The stratospheric rise of online behemoths like Facebook and Twitter is changing the way that smart agents market and list their properties.
Social Media is rewriting the rules in the real estate industry and the future of print-based advertising is looking less glossy.
Kelly Millar shares her opinion
The stratospheric rise of online behemoths like Facebook and Twitter is changing the way that smart agents market and list their properties. Social Media is rewriting the rules in the real estate industry and the future of print-based advertising is looking less glossy. Kelly Millar shares her opinion.
The report also estimates that 57.5% of all internet users – or 127 million people – will use a social network at least once a month in 2010.
The great writer Mark Twain once stated “The report of my death is an exaggeration”. This famous (and often misquoted) line has become a sort of rallying cry for any industry, brand or product that is facing obsolescence.
The publishing industry is the latest group defying a premature obituary. With the emergence of low-cost/high-ROI internet advertising and marketing tools, the world of print-based advertising is facing an uphill battle, with many publications either facing significant drops in ad revenue, or closing up shop altogether.
So is print media really dead? Of course not. If it were dead, you wouldn’t be reading this article in a printed magazine! The fact remains that newspapers and magazines with informative and respected content are continuing to survive. And the ones that adapt – and successfully marry their online and offline components (via websites, mobile applications and even iPads) – will likely flourish well into the future.
That concept of the online/offline “marriage” is equally critical to your real estate business. While print has long been valued for its branding quality and its ability to reach the masses, the truth is that it’s no longer the ubiquitous medium that it once was.
Agents who rely primarily on costly brochures and print ads may soon begin to feel the pinch from customers. As more sellers realise that the ROI for print is far less than today’s online offerings, they will become less likely to subsidise the glossies, and instead look towards social media platforms like Facebook, Twitter, Blogs and even YouTube.
A solid social media component has become a critical element of any marketing and advertising strategy, and is often used to complement other activities like print, TV, radio and online activities.
Yesterday’s stodgy newsletter has been replaced by today’s interactive Blogs. Announcements by the old letterbox drop are now broadcast via Twitter. And word-of-mouth campaigns are now shared globally via Facebook. In truth, brands and businesses worldwide are embracing social media as a fresh and effective channel to communicate with customers, elicit feedback and improve the product.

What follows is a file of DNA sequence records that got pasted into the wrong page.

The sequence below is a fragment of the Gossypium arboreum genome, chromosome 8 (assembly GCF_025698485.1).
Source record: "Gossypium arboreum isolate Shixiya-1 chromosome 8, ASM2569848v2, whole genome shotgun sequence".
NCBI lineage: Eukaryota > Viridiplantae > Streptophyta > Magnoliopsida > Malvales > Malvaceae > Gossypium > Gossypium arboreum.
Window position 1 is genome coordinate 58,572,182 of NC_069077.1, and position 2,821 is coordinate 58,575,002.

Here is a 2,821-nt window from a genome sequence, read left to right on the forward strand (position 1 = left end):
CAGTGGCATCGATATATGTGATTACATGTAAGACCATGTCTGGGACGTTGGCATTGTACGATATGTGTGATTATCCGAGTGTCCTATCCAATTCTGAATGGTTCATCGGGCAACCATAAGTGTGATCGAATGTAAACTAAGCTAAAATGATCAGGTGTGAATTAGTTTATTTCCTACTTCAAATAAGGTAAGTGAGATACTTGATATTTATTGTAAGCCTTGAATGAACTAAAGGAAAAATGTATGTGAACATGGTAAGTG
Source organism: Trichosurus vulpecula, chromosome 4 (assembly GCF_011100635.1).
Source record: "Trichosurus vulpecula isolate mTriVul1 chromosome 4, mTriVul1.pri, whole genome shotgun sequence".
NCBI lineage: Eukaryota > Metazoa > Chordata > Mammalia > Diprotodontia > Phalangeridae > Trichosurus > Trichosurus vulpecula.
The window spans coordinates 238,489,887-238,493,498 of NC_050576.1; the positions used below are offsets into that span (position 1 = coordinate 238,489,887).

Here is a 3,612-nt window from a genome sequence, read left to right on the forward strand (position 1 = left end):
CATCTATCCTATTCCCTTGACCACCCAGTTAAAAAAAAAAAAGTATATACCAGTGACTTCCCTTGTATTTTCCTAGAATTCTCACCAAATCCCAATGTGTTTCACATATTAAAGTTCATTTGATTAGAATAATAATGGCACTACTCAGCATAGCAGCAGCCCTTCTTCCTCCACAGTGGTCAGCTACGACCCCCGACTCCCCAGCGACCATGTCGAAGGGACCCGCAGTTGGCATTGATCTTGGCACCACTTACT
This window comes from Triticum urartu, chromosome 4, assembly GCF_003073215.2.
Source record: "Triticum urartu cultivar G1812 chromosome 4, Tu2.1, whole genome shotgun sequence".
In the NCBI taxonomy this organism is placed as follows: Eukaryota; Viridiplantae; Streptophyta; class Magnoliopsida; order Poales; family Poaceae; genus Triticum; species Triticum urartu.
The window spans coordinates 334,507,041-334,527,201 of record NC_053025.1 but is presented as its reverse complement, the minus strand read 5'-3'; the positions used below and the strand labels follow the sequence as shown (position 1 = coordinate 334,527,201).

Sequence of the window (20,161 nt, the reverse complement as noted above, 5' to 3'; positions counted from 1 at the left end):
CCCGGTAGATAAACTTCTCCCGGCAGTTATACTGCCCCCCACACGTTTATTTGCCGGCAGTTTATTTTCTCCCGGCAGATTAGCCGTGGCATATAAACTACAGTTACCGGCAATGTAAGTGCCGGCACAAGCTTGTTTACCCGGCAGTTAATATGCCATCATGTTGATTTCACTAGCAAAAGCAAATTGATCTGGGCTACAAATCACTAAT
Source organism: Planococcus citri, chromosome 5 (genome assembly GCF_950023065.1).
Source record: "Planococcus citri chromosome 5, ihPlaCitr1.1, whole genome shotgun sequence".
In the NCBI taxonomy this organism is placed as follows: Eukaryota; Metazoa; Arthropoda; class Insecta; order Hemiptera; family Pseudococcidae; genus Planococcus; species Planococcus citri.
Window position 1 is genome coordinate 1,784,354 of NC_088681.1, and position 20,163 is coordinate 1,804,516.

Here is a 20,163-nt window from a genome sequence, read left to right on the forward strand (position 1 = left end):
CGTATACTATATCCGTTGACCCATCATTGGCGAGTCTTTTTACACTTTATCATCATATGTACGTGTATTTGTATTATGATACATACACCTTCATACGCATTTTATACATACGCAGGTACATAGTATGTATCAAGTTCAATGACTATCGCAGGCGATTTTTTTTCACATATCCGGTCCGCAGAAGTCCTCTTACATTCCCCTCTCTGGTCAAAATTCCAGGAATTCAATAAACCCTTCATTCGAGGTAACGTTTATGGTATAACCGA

Now, before you assume that social media is the domain of tweens, teens and anyone who hasn’t heard of The Beatles, consider the following: According to a recent report by eMarketer, this year an astounding 60% of Internet users aged 35 to 44 – and one-half of those in the 45-to-54 age group – will use social networks at least once a month. The report also estimates that 57.5% of all internet users – or 127 million people – will use a social network at least once a month in 2010. It goes on to predict that nearly two-thirds of all Internet users will be regular users of social networks in 2014.
Those numbers represent a significant shift from the current stereotype of a social network user as being primarily from the Generation Y segment. It seems that as more of the Gen X and Gen Y users begin using social networks, then their parents (i.e. Baby Boomers) will begin to log on as well – to view photos of their grandkids, share status updates and just “keep in touch” with members of their family.
As these people become accustomed (nay, “addicted”) to social media, they will be far more likely to seek out and/or trust the people, brands and businesses that are already in their social media “community”. Thus, when it comes time for them to, say, buy or sell a house, they may eschew the glossy liftout in favour of a more modern approach. Maybe they will first browse for agents among their Linkedin connections, or perhaps do a search in Facebook for “Real Estate”, or even check Twitter for tweets or tags like “Aussie Property”. The possibilities are endless.
Regardless of what the future holds, one message rings true: to thrive in today’s (and tomorrow’s) property world, smart agents will need to look beyond the glossy, and embrace the evolving world of social media.